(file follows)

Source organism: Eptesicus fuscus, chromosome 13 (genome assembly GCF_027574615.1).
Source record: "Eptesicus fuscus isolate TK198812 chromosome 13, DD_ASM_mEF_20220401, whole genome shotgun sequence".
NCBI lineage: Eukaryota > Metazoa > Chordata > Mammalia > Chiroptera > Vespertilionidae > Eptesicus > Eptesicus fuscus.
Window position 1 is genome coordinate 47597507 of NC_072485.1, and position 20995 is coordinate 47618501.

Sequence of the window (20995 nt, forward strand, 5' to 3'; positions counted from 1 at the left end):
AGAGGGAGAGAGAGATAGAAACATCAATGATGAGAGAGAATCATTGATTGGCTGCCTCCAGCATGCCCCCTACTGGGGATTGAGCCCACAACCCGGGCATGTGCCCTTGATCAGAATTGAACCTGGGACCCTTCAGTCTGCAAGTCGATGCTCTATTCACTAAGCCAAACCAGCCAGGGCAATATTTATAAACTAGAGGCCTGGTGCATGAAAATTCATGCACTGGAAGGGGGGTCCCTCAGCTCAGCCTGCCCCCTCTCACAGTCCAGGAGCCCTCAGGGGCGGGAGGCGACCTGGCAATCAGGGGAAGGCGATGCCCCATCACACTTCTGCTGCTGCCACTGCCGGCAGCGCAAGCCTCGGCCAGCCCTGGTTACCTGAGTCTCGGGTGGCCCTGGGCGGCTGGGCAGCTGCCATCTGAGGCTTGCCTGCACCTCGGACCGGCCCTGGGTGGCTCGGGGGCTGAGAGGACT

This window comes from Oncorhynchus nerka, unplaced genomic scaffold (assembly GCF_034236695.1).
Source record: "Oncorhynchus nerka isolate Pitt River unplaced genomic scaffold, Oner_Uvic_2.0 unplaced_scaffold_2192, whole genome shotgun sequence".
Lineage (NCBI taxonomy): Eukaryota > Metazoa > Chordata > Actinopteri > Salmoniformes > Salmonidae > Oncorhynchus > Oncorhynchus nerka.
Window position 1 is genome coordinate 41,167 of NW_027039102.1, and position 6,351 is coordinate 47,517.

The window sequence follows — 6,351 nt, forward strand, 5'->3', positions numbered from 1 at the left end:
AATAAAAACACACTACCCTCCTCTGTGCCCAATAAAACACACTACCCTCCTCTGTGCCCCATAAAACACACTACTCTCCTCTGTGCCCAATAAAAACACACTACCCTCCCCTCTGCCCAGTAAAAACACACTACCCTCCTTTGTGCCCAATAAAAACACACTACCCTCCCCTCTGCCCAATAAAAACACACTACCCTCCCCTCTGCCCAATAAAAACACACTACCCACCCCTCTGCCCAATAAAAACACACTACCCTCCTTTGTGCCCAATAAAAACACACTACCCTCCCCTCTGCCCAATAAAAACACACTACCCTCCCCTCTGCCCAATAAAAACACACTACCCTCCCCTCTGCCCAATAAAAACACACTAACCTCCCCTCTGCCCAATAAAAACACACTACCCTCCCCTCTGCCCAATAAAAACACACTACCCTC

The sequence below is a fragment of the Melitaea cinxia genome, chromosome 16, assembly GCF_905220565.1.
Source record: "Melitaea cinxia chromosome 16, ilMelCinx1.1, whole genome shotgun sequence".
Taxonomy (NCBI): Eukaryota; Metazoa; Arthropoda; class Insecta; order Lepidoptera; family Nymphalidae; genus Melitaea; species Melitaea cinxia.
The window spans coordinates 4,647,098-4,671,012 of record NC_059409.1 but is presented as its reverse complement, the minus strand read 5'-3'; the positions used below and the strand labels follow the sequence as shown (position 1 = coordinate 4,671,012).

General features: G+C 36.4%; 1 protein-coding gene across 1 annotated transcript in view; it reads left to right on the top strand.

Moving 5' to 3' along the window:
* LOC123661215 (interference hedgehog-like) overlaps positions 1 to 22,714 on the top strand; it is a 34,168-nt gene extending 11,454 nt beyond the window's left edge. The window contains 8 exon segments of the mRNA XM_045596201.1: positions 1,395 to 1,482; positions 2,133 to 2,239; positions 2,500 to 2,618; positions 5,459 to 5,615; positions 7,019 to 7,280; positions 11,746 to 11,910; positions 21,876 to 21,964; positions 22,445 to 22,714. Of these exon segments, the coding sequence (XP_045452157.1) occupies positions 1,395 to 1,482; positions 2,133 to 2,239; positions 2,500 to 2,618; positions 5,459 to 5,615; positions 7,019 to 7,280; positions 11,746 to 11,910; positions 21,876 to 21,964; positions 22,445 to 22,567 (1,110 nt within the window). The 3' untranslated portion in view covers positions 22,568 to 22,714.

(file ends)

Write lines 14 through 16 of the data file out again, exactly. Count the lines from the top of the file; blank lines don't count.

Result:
Source record: "Melitaea cinxia chromosome 16, ilMelCinx1.1, whole genome shotgun sequence".
Taxonomy (NCBI): Eukaryota; Metazoa; Arthropoda; class Insecta; order Lepidoptera; family Nymphalidae; genus Melitaea; species Melitaea cinxia.
The window spans coordinates 4,647,098-4,671,012 of record NC_059409.1 but is presented as its reverse complement, the minus strand read 5'-3'; the positions used below and the strand labels follow the sequence as shown (position 1 = coordinate 4,671,012).